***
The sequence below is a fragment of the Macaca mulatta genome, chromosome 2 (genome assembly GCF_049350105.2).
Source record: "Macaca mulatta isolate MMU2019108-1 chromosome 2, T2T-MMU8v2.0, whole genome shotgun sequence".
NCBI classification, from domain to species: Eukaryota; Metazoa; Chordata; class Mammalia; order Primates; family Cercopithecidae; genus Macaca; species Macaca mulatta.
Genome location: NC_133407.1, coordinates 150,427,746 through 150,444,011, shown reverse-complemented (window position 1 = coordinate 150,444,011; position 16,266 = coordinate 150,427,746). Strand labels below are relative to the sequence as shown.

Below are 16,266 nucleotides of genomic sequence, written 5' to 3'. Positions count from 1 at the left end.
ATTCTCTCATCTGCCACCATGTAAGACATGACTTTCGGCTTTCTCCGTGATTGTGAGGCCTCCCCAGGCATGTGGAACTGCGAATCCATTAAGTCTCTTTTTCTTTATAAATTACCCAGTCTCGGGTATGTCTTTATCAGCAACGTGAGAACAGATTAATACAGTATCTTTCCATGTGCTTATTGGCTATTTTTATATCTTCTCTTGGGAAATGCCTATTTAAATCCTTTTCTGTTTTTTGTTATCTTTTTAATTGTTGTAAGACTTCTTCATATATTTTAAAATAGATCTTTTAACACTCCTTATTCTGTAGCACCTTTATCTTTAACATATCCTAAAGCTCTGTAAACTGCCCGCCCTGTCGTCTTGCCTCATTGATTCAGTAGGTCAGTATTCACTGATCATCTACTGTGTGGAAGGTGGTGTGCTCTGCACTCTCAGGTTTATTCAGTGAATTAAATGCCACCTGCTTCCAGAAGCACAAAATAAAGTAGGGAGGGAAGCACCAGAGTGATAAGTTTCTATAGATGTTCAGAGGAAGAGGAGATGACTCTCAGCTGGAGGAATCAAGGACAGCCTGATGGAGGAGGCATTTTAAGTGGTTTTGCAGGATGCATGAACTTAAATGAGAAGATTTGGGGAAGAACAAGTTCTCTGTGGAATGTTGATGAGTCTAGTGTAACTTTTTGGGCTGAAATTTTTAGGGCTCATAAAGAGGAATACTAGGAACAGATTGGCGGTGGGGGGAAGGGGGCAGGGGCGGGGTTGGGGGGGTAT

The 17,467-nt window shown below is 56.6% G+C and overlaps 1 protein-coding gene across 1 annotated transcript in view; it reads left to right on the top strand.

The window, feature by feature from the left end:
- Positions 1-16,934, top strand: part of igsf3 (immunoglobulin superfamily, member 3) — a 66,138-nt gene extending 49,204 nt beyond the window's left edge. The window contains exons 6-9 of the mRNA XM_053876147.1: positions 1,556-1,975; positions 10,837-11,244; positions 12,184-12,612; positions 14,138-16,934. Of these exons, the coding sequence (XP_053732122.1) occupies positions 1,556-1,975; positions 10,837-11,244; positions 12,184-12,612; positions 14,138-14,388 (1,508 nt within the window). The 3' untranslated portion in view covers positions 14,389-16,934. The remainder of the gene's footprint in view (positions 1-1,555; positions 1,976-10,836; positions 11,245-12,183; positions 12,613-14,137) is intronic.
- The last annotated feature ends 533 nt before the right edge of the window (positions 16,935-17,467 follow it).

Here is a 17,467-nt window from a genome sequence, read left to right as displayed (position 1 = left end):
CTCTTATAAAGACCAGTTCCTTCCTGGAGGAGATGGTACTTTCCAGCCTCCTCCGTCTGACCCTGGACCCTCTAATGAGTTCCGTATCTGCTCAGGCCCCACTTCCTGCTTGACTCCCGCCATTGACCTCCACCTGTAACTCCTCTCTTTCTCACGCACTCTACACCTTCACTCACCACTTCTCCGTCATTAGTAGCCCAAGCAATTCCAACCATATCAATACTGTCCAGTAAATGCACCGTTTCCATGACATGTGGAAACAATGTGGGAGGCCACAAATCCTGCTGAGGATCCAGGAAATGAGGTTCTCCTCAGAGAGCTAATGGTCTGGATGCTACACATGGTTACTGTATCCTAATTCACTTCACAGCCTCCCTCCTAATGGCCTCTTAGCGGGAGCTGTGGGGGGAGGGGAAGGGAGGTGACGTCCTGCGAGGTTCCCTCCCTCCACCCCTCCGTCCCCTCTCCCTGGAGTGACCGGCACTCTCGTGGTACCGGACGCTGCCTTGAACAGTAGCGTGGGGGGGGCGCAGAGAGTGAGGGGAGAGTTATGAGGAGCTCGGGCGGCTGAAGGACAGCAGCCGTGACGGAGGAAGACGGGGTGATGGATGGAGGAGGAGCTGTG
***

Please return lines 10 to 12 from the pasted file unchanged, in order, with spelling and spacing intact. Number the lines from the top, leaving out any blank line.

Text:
- The last annotated feature ends 533 nt before the right edge of the window (positions 16,935-17,467 follow it).

Here is a 17,467-nt window from a genome sequence, read left to right as displayed (position 1 = left end):
CTCTTATAAAGACCAGTTCCTTCCTGGAGGAGATGGTACTTTCCAGCCTCCTCCGTCTGACCCTGGACCCTCTAATGAGTTCCGTATCTGCTCAGGCCCCACTTCCTGCTTGACTCCCGCCATTGACCTCCACCTGTAACTCCTCTCTTTCTCACGCACTCTACACCTTCACTCACCACTTCTCCGTCATTAGTAGCCCAAGCAATTCCAACCATATCAATACTGTCCAGTAAATGCACCGTTTCCATGACATGTGGAAACAATGTGGGAGGCCACAAATCCTGCTGAGGATCCAGGAAATGAGGTTCTCCTCAGAGAGCTAATGGTCTGGATGCTACACATGGTTACTGTATCCTAATTCACTTCACAGCCTCCCTCCTAATGGCCTCTTAGCGGGAGCTGTGGGGGGAGGGGAAGGGAGGTGACGTCCTGCGAGGTTCCCTCCCTCCACCCCTCCGTCCCCTCTCCCTGGAGTGACCGGCACTCTCGTGGTACCGGACGCTGCCTTGAACAGTAGCGTGGGGGGGGCGCAGAGAGTGAGGGGAGAGTTATGAGGAGCTCGGGCGGCTGAAGGACAGCAGCCGTGACGGAGGAAGACGGGGTGATGGATGGAGGAGGAGCTGTG